The Western Wall
“Everywhere I look, I see something holy.” Terry Pratchett
We visited the Wall on our first day in Jerusalem. It is the Western Wall of the Second Temple that survived the destruction by the Romans, making it the most sacred construction for the Jewish people.The Wall is the closest place to where Jews believe the presence of God resides on earth.
Our guide Dvir, takes us to the viewing point on the roof of the Aish HaTorah building. I had seen the view before.
You can see the entire Western Wall, as well as the Temple Mount with the golden Dome of the Rock and Al-Aqsa Mosque.
I looked down awestruck at the presence of history.
Dvir takes us to a private chapel in Aish Hatorah where we are left with our thoughts to write our prayers for the wall. That was incredible. I spent a long time composing each person’s prayer.
We walk through security and metal detectors and go our own ways to the wall.
Dress modestly.There is a separate side for men and women.
I find a place against the crowded wall and put my hand on it. I can feel the humans who have been there before me. Women are praying, rocking, bobbing, reading and chanting close to the wall.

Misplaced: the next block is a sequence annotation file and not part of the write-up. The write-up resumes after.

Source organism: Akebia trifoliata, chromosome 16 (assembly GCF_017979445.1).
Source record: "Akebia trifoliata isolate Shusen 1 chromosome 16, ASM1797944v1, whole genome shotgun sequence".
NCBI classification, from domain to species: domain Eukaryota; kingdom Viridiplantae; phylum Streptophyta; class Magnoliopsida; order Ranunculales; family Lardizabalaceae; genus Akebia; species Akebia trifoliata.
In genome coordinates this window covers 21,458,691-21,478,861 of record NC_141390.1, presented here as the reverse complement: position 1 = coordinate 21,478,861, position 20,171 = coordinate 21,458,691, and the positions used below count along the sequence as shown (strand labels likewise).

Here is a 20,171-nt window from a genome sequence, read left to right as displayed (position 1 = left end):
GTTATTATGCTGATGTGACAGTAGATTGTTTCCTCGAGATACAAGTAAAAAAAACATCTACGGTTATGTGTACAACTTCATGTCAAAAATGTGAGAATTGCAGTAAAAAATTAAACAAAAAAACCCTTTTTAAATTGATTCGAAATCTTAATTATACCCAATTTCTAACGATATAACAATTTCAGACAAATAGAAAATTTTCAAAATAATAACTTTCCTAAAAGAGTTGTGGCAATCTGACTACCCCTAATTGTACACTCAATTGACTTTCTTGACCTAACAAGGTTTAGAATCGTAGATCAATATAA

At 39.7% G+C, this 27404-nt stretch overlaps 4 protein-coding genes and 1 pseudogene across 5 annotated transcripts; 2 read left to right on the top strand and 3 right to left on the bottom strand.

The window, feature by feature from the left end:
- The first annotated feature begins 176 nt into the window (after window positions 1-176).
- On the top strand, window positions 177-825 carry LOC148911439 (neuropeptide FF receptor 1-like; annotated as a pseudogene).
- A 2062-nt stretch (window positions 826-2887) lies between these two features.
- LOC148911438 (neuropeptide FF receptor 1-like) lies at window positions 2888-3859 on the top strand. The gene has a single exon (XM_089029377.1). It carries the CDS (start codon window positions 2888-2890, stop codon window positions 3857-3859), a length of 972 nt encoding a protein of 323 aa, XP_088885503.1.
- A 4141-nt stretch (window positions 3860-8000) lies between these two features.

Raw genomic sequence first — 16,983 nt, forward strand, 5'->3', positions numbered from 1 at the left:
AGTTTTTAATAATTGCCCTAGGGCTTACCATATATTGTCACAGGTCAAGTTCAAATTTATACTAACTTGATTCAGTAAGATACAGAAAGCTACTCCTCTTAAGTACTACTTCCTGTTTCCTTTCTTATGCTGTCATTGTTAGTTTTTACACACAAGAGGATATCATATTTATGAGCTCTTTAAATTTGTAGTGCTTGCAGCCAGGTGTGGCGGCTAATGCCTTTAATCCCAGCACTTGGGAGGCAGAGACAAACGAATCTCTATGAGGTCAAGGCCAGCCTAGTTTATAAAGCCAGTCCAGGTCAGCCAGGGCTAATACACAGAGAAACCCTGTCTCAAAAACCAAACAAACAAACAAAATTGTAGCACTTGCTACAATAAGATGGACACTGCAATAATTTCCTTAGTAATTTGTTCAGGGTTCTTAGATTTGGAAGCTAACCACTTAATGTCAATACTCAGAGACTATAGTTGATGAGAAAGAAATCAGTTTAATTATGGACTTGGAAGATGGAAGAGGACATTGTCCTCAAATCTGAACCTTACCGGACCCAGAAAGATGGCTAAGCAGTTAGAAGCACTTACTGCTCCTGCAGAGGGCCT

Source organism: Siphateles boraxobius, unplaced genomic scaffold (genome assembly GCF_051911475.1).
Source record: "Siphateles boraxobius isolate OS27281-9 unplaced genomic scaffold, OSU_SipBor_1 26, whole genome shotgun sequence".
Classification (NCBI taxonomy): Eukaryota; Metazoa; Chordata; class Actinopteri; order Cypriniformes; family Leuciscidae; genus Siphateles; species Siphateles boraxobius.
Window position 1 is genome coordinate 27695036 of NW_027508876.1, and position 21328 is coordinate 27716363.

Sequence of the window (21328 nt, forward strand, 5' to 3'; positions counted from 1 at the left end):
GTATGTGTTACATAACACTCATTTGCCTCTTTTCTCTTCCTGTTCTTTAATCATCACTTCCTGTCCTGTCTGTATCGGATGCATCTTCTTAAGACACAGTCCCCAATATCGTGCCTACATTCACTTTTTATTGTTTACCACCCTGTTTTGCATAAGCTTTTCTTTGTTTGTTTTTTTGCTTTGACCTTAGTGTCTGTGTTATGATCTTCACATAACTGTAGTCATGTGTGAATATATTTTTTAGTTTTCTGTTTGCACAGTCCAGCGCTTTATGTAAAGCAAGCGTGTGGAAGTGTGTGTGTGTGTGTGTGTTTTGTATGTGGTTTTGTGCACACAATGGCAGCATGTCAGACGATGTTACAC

The woman next to me is praying and sobbing uncontrollably. I try not to pay attention. She says something to me in Hebrew that I don’t understand. She asks me for a tissue in English. I had left my purse with Dvir and I never have tissues. I reach in my pocket and there is one thing – a tissue. I give it to her and now she is holding on to me and praying. I am forced into the present. Old and new come together.
The flecks of blue, yellow, and peach post-it notes, white paper with red, blue and black pen, scraps of graph paper and lined paper are all rolled into balls, wadded, curled, folded, and stuffed together in-between the rocks pressed in place by thousands of hands. I find a perfect place for each of them.
It’s hard to focus on prayer or a spiritual moment. There are so many women praying. Kids are running around.
A troop of Israeli soldiers are dancing and singing loudly.
Tourists are photographing, talking loudly and taking selfies. It is hard to feel the past.
But then I realize that women have prayed here with children running around for thousands of years just like this without the cell phone photos. I understand at that moment that I am as much a part of the history of the wall as the stones are. I feel incredible amazement at this connection.
Special thanks to Dvir Hollander, for his knowledge, insight, humor, non judgmental world view and kindness. If you are going to Jerusalem, I highly recommend hiring him – not just for the food, but for how much you will learn and experience. He has the unique ability to figure out just what you want to do and then he casually adds in what he feels you are missing. The trip was perfect. Contact him at Hollander2000@gmail.com.